‘It’s a school!’ Holy Trinity opens its doors for inaugural year

CHARLESTON — A fourth elementary school has joined the Pee Dee Deanery this year.

Holy Trinity Catholic School in Longs will greet its first batch of students on Aug. 26. Collette Ott, the new principal, said they had about 20 students enrolled prior to the first day, but expected more to register as parents made last-minute school decisions. In fact, Ott predicts that students will continue to sign on through the first week and expects a busy opening day.

Holy Trinity will start later than other schools in the Diocese of Charleston in order to receive the blessing of Bishop Robert E. Guglielmone. The bishop will visit the area Aug. 22 to celebrate Mass, dedicate the school, and bless the former Baptist church as a Catholic chapel.

The complex, which sits along the Waccamaw River, was formerly the home of Livingstone Baptist Church and Faith Christian Academy.

The diocese purchased the property in November 2008. Now the school, its chapel that seats 325, and its life center with a gym and kitchen, are under the auspices of Our Lady, Star of the Sea Church.  

Ott said Holy Trinity will start with pre-kindergarten and kindergarten classes, plus a multi-level classroom for first through third grade.

“You just have to start small,” she said. “Everything starts small.”

Ott moved from Florida about four months ago (See page 12). Since then she has worked with Father Robert Higgins, who is the church administrator, church employees,  and over 50 volunteers to prepare for opening day.

Ott said they had some desks, tables and computers, but needed more, plus all the items that go along with teaching young children. To obtain these materials, the church set up a giving tree where parishioners or visitors can pluck a request from the branches and purchase the item for the school. They also held a baby shower.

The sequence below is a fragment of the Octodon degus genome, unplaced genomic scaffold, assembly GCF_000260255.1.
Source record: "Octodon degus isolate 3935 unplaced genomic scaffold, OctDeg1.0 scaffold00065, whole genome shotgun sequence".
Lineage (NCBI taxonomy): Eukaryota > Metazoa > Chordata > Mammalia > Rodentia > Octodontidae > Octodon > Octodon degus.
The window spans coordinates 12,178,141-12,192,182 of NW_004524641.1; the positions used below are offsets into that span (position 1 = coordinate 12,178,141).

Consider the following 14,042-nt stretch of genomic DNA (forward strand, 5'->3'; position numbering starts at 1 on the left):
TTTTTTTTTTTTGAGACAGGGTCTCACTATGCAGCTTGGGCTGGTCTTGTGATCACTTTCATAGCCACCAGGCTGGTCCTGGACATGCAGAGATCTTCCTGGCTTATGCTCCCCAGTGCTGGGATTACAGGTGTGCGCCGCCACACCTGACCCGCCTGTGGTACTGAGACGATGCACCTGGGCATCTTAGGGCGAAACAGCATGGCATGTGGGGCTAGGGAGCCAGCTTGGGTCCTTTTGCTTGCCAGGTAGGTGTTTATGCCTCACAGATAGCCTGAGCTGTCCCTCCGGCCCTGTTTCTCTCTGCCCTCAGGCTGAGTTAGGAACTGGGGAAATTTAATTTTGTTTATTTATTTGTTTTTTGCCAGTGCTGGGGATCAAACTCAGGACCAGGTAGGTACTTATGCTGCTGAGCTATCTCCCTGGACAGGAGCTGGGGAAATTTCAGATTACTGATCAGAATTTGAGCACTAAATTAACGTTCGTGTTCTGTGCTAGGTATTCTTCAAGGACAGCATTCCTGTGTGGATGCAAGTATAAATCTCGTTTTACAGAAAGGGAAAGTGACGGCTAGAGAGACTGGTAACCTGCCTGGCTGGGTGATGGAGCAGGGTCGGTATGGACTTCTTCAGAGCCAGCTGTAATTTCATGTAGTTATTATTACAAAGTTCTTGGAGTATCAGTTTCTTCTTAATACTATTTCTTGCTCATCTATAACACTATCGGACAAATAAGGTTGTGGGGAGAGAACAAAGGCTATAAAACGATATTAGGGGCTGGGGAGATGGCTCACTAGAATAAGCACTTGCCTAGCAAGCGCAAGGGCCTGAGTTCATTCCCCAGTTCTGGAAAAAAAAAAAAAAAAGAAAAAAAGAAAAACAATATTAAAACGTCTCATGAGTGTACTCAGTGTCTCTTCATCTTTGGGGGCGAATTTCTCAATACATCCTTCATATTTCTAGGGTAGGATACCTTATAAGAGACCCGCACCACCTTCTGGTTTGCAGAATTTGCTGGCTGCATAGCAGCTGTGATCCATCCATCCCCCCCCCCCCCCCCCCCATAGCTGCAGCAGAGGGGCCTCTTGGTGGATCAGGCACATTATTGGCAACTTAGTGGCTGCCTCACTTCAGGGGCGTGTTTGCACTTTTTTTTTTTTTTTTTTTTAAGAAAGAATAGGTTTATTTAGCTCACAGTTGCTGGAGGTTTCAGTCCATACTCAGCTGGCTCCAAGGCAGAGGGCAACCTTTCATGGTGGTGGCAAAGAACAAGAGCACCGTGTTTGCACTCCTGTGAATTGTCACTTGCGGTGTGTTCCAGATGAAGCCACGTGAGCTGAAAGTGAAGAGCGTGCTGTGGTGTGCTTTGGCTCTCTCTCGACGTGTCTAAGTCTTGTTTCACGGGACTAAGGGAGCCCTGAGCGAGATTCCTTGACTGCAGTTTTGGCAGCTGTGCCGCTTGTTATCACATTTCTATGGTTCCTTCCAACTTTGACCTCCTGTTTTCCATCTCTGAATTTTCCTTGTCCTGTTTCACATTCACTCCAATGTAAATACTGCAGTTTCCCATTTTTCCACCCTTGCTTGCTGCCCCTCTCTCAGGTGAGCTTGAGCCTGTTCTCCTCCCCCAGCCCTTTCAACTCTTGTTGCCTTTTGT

“You know how you see those signs saying ‘It’s a boy’ or ‘It’s a girl’? We had a little sign that said ‘It’s a school!’” Ott said.    

In three months time, they went from practically nothing to a fully-stocked school. Now they have a Smart Board, a brand new playground, and will offer music, art, computers, physical education and Spanish in addition to regular academics and religion.

Sister Anna Marie McCormick, of the Benedictine Sisters of Corpus Christi Monastery in Michigan, will provide spiritual guidance at the school and teach religion, art and Spanish, Ott said. Postulant Deborah Knipschield will also serve as a part-time teacher.

Students will bring their own lunches this year, but the principal said she hopes to have a pizza day or other special treat once a month or so.

As an incentive to encourage parishioners and volunteers to visit, Ott said the school will offer its circular drive as a walking track and invite walkers to come inside to sign the prayer book and see the framed tapestry obtained from Yankee Stadium after Pope Benedict XVI’s visit to New York.

“I hope they will come for a prayer walk and say a prayer for us,” Ott said. “Starting up a new school in this economy, we need prayers and more prayers.”